Not even three months after becoming a U.S. citizen, Kaillie Humphries brought home a gold medal.

The monobob gold she won on Monday was her third overall (two-man in 2014 and 2010, when she was representing Canada).

Her 1.54-second margin of victory is the largest in an Olympic bobsled race in 42 years. She was given a U.S. flag as she exited her apparatus and, with a grin, she chanted “U-S-A! U-S-A!”

“This one feels more emotional than most,” Humphries said. “It just really hits the heartstrings a little bit to know that I had to fight so hard for something that I wanted, and I had the backing and the support and the nation stood behind me, and it worked.

“I get to bring home a gold medal for a country that believes in me and a team that really backed me over these last four years.”

The United States got a second medal, as Elana Meyers Taylor took silver; it’s her fourth Olympic medal and third silver. She has silvers as a driver in the two-man from 2018 and 2014, and a bronze as a brakeman in 2010.

“This is better than gold,” Meyers Taylor, who had a run-in with Covid, said. “This is definitely the most difficult medal I’ve ever earned. It’s definitely been the hardest journey to get here. So this is the most special, by far, and I am so excited to take it back to my son.”

Humphries asked for her release from Canada in 2019, alleging verbal and emotional abuse by Todd Hays, Canada’s bobsled coach. The case is ongoing. Hays has denied the allegations and is suing Humphries for defamation.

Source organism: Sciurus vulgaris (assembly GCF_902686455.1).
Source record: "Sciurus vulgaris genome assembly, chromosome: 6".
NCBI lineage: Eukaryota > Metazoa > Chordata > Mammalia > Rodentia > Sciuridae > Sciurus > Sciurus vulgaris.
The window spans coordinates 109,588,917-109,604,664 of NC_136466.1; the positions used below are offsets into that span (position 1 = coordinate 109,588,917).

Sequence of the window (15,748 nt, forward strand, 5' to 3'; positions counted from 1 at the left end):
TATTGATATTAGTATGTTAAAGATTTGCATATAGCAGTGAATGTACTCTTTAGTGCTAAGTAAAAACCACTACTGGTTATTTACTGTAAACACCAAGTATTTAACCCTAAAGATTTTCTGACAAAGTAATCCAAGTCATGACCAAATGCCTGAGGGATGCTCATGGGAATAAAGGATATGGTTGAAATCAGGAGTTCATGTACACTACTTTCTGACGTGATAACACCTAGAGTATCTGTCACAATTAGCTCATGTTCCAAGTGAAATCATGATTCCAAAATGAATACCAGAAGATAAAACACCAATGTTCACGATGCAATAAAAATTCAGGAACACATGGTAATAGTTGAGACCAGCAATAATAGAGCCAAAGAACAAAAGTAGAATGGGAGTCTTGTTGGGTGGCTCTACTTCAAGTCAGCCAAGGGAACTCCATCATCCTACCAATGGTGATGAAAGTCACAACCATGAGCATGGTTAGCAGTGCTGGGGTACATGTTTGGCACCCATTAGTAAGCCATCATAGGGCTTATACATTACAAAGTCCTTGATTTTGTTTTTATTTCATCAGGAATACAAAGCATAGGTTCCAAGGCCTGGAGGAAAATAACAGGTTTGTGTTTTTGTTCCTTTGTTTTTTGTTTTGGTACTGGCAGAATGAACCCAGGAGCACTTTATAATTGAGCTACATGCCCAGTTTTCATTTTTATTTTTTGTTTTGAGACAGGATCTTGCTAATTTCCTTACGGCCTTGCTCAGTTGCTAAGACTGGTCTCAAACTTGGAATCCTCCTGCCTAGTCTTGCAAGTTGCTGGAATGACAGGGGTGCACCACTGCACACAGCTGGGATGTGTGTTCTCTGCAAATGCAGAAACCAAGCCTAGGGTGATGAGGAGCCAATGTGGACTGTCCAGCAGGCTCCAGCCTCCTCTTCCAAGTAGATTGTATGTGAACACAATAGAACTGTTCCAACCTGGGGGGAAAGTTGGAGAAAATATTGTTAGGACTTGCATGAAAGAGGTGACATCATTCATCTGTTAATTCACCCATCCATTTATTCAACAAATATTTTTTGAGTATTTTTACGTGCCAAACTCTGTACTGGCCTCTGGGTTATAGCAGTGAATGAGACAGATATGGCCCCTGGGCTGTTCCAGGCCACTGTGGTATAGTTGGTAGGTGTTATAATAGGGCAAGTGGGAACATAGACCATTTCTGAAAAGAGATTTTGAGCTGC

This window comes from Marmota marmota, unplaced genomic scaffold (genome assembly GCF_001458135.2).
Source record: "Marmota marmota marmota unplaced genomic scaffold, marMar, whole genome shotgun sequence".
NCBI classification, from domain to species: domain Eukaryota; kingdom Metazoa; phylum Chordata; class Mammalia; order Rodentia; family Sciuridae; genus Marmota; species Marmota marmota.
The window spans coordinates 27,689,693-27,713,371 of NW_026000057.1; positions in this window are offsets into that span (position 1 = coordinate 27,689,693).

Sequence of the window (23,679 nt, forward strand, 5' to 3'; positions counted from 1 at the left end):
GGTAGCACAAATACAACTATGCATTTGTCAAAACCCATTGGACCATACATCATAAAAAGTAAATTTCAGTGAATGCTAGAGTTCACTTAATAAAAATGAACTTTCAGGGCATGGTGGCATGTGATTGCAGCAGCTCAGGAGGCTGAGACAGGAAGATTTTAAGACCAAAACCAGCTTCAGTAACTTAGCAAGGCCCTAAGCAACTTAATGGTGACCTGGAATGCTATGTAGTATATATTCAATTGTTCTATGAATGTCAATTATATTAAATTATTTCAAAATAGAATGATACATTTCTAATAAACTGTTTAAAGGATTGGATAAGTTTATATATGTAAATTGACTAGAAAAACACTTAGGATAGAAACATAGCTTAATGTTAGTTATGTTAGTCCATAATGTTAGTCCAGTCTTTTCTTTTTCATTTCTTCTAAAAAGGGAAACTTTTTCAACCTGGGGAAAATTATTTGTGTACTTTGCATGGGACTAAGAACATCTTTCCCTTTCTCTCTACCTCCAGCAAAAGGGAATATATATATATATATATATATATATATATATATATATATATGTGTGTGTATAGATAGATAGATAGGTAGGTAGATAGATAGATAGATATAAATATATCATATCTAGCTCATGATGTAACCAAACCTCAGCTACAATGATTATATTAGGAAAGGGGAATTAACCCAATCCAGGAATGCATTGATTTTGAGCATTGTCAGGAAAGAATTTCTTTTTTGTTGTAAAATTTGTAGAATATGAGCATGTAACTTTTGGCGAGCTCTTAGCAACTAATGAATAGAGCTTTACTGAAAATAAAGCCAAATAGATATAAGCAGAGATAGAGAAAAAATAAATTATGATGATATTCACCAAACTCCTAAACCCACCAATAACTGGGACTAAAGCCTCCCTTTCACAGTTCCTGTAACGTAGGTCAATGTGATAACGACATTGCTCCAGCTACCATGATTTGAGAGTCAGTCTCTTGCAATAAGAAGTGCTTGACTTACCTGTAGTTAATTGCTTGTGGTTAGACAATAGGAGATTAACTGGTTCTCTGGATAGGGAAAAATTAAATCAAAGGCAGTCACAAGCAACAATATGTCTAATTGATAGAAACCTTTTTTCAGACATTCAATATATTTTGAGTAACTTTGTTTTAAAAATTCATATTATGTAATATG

Humphries has lived in the U.S. since 2016 and married Travis Armbruster, a former U.S. bobsledder, in 2019. She’s represented the U.S. internationally since fall 2019, winning the world titles in two-man in 2020 and 2021, when she also won the inaugural monobob title.

“There were a couple of low points this summer, right after Tokyo and being so inspired by watching the Summer Games and having no idea if my citizenship was going to come in time,” Humphries said. “Just my husband and I, and basically me bawling my face off, not knowing and the uncertainty of, ‘Am I going to be able to go to a Games and have the opportunity to be able to compete?’

“It wasn’t my talent or my skill that was going to not allow me to be here. It was going to be whether I got my citizenship.”

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